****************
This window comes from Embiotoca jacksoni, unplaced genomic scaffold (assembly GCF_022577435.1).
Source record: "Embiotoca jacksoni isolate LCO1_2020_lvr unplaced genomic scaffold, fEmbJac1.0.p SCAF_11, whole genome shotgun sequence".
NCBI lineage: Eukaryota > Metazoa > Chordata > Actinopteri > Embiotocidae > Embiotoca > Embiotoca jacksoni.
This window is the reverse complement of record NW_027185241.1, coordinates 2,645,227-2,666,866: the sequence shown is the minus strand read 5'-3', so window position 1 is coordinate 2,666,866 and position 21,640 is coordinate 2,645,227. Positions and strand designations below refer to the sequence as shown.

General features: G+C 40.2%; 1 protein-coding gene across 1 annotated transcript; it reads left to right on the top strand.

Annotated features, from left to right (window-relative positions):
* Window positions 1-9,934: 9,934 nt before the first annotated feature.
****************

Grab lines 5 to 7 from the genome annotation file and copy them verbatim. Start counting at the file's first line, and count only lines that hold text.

General features: G+C 40.2%; 1 protein-coding gene across 1 annotated transcript; it reads left to right on the top strand.

Annotated features, from left to right (window-relative positions):
* Window positions 1-9,934: 9,934 nt before the first annotated feature.